Q: In the past two
A: We would agree that this frequency and level of texting is unhealthy. That said, this isn’t a single-sided issue, so it’s also helpful to look at the matter from your daughter’s perspective. Texting is a tool she’s using to stay connected with her friends – and at this stage of life, that connection is vital to her developing sense of personal identity. To some extent, that’s completely normal. For her generation, texting is almost like breathing – children have a hard time imagining life without it.
In that context, honestly assess the reasons for your anxiety. Is it the texting that bothers you, or is your real concern the quality of the relationships the texting represents? Use that insight for the foundation of your discussion.
Emphasise that nothing put in text or any other form of social media can be kept absolutely private; that should always be in the forefront of your daughter’s mind. Also, remind her of the addictive element inherent to any form of involvement with social media. It’s easy for a habit to become an obsession, and for an obsession to become an addiction. So coach her to exercise discretion when texting or connecting with others via the Web. Try to agree on reasonable limits and guidelines.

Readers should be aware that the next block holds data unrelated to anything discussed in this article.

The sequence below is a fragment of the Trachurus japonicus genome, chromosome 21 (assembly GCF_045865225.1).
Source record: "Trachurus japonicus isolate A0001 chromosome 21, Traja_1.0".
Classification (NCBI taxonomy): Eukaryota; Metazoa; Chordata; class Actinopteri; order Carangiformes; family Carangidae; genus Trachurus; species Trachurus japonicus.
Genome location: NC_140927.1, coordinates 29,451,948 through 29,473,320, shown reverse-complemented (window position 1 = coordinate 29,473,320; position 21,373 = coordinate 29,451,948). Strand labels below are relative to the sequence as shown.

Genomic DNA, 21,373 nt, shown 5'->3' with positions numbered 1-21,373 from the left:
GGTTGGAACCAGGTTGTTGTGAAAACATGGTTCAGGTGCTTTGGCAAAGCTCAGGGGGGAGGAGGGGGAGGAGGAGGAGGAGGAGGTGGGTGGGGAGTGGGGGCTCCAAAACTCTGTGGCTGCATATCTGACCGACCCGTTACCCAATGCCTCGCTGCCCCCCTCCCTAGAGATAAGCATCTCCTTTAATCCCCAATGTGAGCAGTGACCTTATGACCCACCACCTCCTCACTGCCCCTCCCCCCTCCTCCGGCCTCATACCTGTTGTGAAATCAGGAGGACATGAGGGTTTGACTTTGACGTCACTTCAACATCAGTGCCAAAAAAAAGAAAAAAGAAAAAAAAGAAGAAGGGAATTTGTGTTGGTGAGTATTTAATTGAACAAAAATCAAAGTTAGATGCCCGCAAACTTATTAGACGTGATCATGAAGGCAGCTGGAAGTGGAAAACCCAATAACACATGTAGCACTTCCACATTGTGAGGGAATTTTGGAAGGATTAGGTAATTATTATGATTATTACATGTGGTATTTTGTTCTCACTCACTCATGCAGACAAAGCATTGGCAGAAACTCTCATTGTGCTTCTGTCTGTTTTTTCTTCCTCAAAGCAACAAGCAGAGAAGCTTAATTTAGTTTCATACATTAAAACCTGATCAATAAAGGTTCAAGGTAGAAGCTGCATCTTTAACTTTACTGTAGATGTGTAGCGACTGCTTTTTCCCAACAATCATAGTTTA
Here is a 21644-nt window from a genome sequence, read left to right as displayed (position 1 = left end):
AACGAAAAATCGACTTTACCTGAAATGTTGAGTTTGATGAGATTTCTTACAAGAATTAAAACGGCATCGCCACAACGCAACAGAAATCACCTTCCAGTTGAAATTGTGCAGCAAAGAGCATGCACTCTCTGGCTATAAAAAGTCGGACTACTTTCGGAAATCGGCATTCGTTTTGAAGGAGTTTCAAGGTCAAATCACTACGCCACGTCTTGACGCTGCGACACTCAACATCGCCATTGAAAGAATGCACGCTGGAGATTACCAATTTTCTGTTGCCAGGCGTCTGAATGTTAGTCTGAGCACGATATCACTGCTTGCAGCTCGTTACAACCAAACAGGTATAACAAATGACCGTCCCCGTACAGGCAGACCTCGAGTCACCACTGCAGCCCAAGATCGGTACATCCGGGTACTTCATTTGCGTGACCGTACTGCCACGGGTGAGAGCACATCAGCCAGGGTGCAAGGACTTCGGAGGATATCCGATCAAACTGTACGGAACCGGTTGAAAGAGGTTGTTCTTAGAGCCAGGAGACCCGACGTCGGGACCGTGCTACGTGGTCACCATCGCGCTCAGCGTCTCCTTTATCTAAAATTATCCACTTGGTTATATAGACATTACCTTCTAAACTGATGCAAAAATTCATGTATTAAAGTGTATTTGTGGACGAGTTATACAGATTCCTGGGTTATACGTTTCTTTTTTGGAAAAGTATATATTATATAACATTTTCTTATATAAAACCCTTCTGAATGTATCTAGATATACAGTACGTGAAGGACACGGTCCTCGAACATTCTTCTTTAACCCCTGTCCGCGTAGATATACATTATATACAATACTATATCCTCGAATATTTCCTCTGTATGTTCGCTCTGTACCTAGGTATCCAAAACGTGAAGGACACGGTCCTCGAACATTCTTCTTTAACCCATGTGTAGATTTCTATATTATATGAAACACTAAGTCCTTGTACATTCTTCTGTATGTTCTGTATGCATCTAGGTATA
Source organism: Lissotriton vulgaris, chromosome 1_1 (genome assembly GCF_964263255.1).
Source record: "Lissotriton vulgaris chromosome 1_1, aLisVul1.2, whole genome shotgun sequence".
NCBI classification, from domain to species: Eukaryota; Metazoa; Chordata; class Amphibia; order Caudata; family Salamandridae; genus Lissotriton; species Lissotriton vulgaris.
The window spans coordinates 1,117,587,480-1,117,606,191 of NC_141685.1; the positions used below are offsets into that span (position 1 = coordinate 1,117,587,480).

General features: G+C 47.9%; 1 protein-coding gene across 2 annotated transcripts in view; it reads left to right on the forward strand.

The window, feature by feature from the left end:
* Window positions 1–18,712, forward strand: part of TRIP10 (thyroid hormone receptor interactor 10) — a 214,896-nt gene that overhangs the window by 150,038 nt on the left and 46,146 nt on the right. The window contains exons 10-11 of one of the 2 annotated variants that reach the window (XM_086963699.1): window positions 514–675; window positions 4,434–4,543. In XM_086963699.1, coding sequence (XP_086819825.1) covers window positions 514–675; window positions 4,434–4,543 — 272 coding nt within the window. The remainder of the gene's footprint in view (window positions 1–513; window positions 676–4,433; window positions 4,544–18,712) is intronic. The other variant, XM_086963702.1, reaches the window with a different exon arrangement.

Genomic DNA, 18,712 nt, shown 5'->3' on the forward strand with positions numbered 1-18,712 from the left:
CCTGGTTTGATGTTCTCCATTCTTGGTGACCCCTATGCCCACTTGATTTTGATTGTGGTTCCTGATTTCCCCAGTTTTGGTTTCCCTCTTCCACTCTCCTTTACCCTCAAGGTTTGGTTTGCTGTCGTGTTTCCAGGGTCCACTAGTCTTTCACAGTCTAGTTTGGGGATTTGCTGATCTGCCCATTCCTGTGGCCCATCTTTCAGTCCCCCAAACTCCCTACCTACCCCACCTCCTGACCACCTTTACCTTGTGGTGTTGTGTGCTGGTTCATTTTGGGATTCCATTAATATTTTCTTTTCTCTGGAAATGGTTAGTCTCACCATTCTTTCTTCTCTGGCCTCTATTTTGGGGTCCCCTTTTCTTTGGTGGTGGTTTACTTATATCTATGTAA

Meanwhile, encourage your daughter to think intentionally about the nature and quality of good relationships. Talk about the important differences between electronic communication and actual face-to-face time with other people. Help her gain perspective so that she, too, can approach the subject of texting from a broader and more knowledgeable point of view.
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